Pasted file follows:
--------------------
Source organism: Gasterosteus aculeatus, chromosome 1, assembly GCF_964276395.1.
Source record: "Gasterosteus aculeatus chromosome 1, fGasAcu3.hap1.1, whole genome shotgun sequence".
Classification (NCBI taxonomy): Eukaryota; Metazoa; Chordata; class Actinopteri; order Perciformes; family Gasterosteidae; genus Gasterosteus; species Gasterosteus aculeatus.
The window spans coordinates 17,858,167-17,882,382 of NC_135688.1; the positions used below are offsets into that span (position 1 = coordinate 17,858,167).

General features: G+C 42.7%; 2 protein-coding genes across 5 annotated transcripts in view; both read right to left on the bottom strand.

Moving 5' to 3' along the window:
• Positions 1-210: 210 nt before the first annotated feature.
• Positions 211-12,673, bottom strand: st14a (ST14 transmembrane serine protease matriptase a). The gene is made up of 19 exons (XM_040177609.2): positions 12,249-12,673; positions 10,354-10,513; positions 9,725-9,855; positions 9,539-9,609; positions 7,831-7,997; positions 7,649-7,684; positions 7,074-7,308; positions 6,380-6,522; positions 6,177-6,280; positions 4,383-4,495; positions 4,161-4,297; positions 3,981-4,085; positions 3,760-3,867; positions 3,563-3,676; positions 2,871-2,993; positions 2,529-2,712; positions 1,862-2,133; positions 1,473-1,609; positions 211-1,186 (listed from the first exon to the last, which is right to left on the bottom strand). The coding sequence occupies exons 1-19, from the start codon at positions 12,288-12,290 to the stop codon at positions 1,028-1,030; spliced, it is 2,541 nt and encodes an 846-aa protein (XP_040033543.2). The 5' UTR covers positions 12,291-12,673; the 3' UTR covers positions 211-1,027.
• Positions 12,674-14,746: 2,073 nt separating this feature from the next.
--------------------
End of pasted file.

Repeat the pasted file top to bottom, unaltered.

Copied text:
Source organism: Gasterosteus aculeatus, chromosome 1, assembly GCF_964276395.1.
Source record: "Gasterosteus aculeatus chromosome 1, fGasAcu3.hap1.1, whole genome shotgun sequence".
Classification (NCBI taxonomy): Eukaryota; Metazoa; Chordata; class Actinopteri; order Perciformes; family Gasterosteidae; genus Gasterosteus; species Gasterosteus aculeatus.
The window spans coordinates 17,858,167-17,882,382 of NC_135688.1; the positions used below are offsets into that span (position 1 = coordinate 17,858,167).

General features: G+C 42.7%; 2 protein-coding genes across 5 annotated transcripts in view; both read right to left on the bottom strand.

Moving 5' to 3' along the window:
• Positions 1-210: 210 nt before the first annotated feature.
• Positions 211-12,673, bottom strand: st14a (ST14 transmembrane serine protease matriptase a). The gene is made up of 19 exons (XM_040177609.2): positions 12,249-12,673; positions 10,354-10,513; positions 9,725-9,855; positions 9,539-9,609; positions 7,831-7,997; positions 7,649-7,684; positions 7,074-7,308; positions 6,380-6,522; positions 6,177-6,280; positions 4,383-4,495; positions 4,161-4,297; positions 3,981-4,085; positions 3,760-3,867; positions 3,563-3,676; positions 2,871-2,993; positions 2,529-2,712; positions 1,862-2,133; positions 1,473-1,609; positions 211-1,186 (listed from the first exon to the last, which is right to left on the bottom strand). The coding sequence occupies exons 1-19, from the start codon at positions 12,288-12,290 to the stop codon at positions 1,028-1,030; spliced, it is 2,541 nt and encodes an 846-aa protein (XP_040033543.2). The 5' UTR covers positions 12,291-12,673; the 3' UTR covers positions 211-1,027.
• Positions 12,674-14,746: 2,073 nt separating this feature from the next.